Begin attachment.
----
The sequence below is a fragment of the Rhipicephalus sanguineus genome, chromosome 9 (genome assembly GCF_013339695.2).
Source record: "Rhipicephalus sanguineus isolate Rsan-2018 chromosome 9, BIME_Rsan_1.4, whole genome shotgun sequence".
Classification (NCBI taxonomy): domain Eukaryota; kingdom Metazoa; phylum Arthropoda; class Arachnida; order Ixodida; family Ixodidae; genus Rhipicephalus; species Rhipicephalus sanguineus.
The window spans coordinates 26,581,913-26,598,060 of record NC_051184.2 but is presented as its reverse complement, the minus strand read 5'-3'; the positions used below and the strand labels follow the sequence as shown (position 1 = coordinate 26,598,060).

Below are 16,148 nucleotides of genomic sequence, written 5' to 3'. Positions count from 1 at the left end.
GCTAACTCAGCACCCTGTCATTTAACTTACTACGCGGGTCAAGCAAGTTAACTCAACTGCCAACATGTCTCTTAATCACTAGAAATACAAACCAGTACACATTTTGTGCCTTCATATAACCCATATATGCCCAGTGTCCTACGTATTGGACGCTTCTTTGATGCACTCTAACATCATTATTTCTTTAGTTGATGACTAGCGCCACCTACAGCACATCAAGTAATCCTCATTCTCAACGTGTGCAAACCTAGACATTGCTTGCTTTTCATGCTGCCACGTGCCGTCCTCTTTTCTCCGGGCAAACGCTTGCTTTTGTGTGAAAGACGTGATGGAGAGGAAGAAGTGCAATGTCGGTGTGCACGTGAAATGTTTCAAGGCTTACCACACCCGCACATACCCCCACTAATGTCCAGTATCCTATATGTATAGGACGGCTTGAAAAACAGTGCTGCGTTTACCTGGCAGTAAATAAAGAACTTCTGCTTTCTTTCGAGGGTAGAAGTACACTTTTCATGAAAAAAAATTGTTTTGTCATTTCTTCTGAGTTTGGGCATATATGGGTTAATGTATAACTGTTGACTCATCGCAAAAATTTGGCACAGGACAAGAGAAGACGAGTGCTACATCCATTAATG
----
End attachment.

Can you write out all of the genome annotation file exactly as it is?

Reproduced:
The sequence below is a fragment of the Rhipicephalus sanguineus genome, chromosome 9 (genome assembly GCF_013339695.2).
Source record: "Rhipicephalus sanguineus isolate Rsan-2018 chromosome 9, BIME_Rsan_1.4, whole genome shotgun sequence".
Classification (NCBI taxonomy): domain Eukaryota; kingdom Metazoa; phylum Arthropoda; class Arachnida; order Ixodida; family Ixodidae; genus Rhipicephalus; species Rhipicephalus sanguineus.
The window spans coordinates 26,581,913-26,598,060 of record NC_051184.2 but is presented as its reverse complement, the minus strand read 5'-3'; the positions used below and the strand labels follow the sequence as shown (position 1 = coordinate 26,598,060).

Below are 16,148 nucleotides of genomic sequence, written 5' to 3'. Positions count from 1 at the left end.
GCTAACTCAGCACCCTGTCATTTAACTTACTACGCGGGTCAAGCAAGTTAACTCAACTGCCAACATGTCTCTTAATCACTAGAAATACAAACCAGTACACATTTTGTGCCTTCATATAACCCATATATGCCCAGTGTCCTACGTATTGGACGCTTCTTTGATGCACTCTAACATCATTATTTCTTTAGTTGATGACTAGCGCCACCTACAGCACATCAAGTAATCCTCATTCTCAACGTGTGCAAACCTAGACATTGCTTGCTTTTCATGCTGCCACGTGCCGTCCTCTTTTCTCCGGGCAAACGCTTGCTTTTGTGTGAAAGACGTGATGGAGAGGAAGAAGTGCAATGTCGGTGTGCACGTGAAATGTTTCAAGGCTTACCACACCCGCACATACCCCCACTAATGTCCAGTATCCTATATGTATAGGACGGCTTGAAAAACAGTGCTGCGTTTACCTGGCAGTAAATAAAGAACTTCTGCTTTCTTTCGAGGGTAGAAGTACACTTTTCATGAAAAAAAATTGTTTTGTCATTTCTTCTGAGTTTGGGCATATATGGGTTAATGTATAACTGTTGACTCATCGCAAAAATTTGGCACAGGACAAGAGAAGACGAGTGCTACATCCATTAATG